Brussels: Senior EU officials will travel next week to west Africa to see how to improve and coordinate European efforts in fighting the deadly Ebola virus, a statement said Wednesday.
Ebola coordinator Christos Stylianides and Health Commissioner Vytenis Andriukaitis will visit Sierra Leone, Liberia and Guinea from November 12 to November 16, the European Commission said.
The disease has killed nearly 5,000 people, almost all of them in those three countries.
There have been isolated cases in the United States and Europe but authorities there are trying to put as many resources as possible into west Africa in the hope of containing the virus at its source.
The new European Commission headed by Jean-Claude Juncker discussed the Ebola epidemic -- which Stylianides said requires a coordinated European response -- when it held its first meeting on Wednesday.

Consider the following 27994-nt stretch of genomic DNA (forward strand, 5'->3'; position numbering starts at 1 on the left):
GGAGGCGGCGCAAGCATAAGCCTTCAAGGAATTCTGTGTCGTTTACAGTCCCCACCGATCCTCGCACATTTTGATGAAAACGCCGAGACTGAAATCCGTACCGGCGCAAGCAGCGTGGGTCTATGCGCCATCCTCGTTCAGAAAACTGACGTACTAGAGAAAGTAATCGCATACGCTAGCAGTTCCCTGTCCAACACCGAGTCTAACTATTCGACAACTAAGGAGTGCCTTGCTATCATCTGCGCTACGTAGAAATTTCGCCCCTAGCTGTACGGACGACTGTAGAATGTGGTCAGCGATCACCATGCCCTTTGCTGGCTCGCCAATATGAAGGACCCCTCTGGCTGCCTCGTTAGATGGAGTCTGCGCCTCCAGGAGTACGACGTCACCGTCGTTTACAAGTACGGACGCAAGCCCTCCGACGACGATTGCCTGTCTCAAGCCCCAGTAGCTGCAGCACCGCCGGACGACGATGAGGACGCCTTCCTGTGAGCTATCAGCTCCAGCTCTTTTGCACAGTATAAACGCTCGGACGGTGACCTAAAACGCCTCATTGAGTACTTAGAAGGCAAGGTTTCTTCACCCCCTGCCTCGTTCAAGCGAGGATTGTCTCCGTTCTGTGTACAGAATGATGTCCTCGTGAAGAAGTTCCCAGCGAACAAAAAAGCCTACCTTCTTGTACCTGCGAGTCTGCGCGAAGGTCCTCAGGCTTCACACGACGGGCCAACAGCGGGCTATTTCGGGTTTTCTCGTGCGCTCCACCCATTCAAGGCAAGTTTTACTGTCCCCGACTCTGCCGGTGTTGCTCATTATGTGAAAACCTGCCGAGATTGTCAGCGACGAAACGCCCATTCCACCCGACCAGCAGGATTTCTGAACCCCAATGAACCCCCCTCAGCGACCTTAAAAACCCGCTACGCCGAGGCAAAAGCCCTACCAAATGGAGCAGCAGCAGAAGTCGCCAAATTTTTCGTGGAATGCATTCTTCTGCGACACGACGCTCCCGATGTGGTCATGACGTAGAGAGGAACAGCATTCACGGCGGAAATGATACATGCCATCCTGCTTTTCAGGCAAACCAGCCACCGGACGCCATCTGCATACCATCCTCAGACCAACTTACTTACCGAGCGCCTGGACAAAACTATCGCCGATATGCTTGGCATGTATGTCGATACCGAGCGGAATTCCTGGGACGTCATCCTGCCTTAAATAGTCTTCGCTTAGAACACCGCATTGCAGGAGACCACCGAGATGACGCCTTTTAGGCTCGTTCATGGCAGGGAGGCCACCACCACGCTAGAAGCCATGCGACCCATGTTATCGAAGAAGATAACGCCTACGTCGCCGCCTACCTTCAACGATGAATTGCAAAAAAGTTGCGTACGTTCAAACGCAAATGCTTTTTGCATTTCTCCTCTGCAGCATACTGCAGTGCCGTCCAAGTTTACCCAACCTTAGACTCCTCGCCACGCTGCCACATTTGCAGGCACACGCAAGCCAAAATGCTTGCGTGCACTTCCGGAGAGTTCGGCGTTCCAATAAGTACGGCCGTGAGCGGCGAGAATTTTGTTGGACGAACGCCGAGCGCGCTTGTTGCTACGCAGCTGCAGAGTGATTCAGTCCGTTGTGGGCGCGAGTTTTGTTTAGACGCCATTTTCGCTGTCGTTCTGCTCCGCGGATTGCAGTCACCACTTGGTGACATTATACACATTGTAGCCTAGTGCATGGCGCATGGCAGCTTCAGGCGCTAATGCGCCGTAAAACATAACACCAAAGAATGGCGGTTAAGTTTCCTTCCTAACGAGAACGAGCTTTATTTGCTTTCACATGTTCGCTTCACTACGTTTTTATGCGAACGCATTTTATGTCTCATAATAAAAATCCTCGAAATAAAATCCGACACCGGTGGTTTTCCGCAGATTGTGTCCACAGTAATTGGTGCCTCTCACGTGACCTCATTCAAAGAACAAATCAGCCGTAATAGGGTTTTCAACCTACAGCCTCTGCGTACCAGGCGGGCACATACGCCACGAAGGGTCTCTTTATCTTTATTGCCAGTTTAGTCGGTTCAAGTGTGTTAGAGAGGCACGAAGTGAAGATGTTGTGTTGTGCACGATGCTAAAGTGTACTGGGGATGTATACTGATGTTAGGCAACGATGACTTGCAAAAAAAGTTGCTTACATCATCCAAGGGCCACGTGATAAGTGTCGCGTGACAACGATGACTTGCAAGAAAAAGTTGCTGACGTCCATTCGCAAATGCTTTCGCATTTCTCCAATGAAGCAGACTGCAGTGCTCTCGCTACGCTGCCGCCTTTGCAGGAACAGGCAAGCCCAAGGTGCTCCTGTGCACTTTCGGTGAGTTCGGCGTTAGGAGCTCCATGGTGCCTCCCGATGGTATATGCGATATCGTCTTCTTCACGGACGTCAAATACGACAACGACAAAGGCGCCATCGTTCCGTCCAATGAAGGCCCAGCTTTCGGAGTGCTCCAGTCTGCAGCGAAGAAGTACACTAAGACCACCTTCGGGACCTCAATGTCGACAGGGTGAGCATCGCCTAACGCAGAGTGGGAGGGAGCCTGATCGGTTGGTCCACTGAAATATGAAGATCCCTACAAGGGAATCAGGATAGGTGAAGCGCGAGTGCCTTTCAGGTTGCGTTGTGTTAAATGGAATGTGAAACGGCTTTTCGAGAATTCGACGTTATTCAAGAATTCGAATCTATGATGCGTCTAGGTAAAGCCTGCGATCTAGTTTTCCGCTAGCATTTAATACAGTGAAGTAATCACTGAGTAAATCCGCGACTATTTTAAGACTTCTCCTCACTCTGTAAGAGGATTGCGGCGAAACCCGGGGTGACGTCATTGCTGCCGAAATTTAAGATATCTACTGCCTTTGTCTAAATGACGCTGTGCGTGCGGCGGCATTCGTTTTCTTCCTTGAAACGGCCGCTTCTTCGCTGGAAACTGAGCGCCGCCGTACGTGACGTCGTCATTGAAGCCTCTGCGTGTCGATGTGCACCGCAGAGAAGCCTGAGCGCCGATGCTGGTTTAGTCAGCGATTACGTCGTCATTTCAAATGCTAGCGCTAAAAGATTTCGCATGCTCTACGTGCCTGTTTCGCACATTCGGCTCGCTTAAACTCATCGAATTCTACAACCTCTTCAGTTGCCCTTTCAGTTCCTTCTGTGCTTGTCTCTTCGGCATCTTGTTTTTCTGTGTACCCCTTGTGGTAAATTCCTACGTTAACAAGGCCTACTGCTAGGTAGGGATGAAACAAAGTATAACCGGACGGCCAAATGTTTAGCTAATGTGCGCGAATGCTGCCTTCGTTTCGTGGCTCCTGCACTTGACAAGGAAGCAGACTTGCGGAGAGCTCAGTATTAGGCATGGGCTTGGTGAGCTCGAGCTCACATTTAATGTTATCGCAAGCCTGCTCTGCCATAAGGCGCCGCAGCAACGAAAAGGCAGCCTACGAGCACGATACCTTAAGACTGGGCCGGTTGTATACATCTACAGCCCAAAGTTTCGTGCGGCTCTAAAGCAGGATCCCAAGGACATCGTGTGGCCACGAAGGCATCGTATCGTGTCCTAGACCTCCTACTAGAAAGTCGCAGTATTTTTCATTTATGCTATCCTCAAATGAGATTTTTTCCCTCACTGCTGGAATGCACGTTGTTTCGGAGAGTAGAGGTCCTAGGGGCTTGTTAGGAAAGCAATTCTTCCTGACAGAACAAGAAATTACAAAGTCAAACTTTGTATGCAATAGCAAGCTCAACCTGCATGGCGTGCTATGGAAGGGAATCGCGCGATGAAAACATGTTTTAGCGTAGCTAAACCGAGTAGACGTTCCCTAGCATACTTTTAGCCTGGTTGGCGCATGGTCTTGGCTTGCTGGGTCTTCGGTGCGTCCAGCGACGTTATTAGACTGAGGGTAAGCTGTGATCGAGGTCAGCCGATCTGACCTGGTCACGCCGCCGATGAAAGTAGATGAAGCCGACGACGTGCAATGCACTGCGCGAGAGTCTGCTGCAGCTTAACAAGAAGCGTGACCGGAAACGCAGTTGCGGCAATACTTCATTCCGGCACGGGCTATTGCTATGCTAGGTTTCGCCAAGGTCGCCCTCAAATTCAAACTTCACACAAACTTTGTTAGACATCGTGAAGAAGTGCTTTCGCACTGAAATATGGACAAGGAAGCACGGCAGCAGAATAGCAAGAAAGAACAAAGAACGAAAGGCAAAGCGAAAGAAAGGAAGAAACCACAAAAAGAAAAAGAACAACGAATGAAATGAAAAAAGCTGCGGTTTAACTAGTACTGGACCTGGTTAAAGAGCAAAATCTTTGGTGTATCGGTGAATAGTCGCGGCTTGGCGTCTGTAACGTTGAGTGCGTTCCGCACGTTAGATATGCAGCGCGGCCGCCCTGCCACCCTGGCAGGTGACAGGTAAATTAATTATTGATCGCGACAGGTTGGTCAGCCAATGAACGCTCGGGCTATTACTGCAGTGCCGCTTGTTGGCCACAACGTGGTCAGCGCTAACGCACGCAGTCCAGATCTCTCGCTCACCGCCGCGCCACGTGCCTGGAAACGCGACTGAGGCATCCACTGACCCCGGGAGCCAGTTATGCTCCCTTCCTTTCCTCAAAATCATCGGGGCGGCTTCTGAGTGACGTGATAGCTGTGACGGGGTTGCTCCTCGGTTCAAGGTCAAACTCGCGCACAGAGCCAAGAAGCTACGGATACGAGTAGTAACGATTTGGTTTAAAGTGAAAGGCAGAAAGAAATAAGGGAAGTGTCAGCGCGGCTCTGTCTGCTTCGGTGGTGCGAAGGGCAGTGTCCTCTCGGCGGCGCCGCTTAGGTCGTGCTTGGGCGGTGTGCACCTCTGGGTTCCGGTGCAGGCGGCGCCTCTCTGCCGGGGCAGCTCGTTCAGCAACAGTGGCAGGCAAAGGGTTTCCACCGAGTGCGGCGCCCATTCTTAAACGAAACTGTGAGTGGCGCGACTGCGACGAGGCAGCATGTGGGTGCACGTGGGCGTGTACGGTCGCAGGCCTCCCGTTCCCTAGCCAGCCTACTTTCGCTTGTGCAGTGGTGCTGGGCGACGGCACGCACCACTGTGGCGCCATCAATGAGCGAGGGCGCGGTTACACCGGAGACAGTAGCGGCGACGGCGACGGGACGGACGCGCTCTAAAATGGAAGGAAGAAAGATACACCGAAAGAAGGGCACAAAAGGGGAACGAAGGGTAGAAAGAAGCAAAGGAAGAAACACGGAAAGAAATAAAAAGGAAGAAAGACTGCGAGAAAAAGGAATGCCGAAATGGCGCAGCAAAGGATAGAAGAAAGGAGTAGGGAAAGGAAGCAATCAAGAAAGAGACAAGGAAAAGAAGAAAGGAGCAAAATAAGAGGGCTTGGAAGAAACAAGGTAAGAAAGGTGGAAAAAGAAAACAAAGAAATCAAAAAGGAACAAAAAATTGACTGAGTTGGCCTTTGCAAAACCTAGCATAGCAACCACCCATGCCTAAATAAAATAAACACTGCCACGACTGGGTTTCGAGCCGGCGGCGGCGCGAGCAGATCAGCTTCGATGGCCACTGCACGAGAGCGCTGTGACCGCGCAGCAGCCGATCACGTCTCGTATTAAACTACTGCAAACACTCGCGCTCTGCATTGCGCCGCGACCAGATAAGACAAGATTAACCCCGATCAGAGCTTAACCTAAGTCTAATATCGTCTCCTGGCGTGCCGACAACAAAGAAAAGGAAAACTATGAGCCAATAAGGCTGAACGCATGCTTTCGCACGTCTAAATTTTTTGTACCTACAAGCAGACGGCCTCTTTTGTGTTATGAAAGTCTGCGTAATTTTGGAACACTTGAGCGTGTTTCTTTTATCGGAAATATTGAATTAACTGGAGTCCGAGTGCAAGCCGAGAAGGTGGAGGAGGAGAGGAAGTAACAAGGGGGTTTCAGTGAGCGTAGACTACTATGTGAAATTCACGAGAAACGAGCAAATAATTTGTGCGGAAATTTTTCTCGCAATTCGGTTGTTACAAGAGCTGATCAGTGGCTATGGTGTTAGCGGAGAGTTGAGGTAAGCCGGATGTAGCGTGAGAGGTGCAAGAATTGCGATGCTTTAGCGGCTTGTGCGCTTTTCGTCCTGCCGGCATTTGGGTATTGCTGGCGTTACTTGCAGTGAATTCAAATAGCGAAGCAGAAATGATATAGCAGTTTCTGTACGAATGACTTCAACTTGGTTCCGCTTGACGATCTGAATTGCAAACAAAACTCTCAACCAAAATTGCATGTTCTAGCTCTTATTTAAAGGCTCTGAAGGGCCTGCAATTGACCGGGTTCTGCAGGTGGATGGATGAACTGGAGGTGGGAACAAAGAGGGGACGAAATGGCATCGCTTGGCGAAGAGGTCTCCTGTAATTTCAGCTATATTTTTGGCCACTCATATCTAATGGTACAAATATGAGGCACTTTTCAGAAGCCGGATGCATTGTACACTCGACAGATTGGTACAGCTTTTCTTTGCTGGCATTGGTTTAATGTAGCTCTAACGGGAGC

Stylianides, who is also the commissioner for humanitarian aid and crisis management, gave "an overview of the situation in west Africa," it said.
Before taking up his duties on November 1, Stylianides said that some 40,000 health workers, including many from abroad, were needed to fight the virus in west Africa.
"What is most needed at this stage is human expertise," Stylianides said. "Affected countries have few skilled staff. They badly need reinforcements."
He said there were many European doctors, nurses and others ready to go to west Africa now that they can be assured of being brought home for medical care if they become infected.
The European Commission said it and the 28 EU member states have mobilised more than 900 million euros ($1.1 billion) in response to the Ebola crisis.